An occupational hazard of being a historian is that you spend years of your life searching through and diligently reading every obscure scrap of paper you can dig up regarding your subject. You read personal correspondence, as well as official documents and accounts from others about your subject. Over time, I'm sure these historical personalities become very real and intimate to such researchers, who begin to feel that they know them personally; they can appreciate their wit and catch on to the inside jokes, barbs and innuendos.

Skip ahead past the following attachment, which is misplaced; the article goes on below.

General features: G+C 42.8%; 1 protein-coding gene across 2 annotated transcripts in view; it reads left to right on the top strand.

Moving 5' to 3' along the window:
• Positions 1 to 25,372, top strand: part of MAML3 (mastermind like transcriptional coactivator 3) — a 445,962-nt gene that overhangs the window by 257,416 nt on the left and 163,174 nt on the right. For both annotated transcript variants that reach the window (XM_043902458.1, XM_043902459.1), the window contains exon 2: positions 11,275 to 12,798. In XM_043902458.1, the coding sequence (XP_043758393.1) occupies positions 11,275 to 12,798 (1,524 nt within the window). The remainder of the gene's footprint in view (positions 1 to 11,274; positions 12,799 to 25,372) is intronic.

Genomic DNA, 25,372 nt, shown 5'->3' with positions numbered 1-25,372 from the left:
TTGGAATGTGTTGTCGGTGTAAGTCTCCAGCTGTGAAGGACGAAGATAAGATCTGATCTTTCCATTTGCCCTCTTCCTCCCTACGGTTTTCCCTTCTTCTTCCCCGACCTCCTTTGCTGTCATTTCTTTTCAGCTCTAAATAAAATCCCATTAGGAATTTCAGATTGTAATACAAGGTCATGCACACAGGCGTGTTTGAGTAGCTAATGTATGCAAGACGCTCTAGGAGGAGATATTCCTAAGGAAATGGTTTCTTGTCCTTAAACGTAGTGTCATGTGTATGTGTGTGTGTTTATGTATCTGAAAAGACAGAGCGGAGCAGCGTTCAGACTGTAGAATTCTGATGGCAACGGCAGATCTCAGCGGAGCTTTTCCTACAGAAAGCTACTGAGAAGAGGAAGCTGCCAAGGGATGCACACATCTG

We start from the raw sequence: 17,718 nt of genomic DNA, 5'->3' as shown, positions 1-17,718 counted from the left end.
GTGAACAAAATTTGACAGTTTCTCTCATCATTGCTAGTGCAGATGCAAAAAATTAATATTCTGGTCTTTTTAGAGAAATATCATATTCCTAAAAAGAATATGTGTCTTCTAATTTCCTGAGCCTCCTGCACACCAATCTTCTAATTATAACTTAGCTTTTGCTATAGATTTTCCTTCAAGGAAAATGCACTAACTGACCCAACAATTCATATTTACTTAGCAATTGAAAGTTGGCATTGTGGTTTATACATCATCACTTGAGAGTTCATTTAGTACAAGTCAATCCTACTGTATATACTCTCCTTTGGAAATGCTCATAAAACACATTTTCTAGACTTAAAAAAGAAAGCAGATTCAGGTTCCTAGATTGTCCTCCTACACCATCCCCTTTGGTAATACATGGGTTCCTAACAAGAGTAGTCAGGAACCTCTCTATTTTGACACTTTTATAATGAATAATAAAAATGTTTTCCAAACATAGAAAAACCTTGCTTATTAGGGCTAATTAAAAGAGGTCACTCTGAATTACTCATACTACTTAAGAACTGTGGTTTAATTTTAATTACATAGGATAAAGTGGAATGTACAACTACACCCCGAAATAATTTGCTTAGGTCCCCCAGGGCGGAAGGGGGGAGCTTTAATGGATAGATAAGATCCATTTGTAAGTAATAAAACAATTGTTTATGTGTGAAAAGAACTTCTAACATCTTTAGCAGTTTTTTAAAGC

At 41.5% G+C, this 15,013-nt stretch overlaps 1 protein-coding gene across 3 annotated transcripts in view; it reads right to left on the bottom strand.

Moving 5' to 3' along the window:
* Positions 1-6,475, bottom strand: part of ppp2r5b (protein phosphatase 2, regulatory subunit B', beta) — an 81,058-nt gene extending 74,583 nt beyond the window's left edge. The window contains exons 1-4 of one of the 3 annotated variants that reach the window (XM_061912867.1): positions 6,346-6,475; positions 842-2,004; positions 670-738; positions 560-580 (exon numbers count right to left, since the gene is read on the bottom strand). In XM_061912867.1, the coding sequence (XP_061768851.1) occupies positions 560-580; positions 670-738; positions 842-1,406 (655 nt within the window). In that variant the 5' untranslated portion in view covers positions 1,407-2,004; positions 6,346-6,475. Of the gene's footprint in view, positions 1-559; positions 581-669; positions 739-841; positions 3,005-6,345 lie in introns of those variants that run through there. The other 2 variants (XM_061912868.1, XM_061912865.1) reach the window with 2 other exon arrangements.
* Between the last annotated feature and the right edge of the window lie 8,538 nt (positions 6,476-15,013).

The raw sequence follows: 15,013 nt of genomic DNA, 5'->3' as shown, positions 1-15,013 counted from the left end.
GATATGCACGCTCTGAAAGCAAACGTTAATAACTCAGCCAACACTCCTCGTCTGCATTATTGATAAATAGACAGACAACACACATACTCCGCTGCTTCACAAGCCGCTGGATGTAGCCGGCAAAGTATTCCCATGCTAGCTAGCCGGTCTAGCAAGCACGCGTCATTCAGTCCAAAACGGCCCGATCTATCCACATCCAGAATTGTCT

The trick for a historian who hopes to present her subject to a more general, not necessarily scholarly audience is using that deep understanding to bring the historical characters alive, to help your readers feel like they know your characters as well as you do. If done effectively, the result can be quite accessible to and enjoyed by general lay readers while still remaining a valuable scholarly contribution. Unfortunately, Ms. Fletcher doesn't make this leap for her readers. We get the sense of her laughing delightedly at Gregorio Casali's wit and clever diplomatic maneuverings, but we readers are left feeling a bit like, well, I guess you had to be there.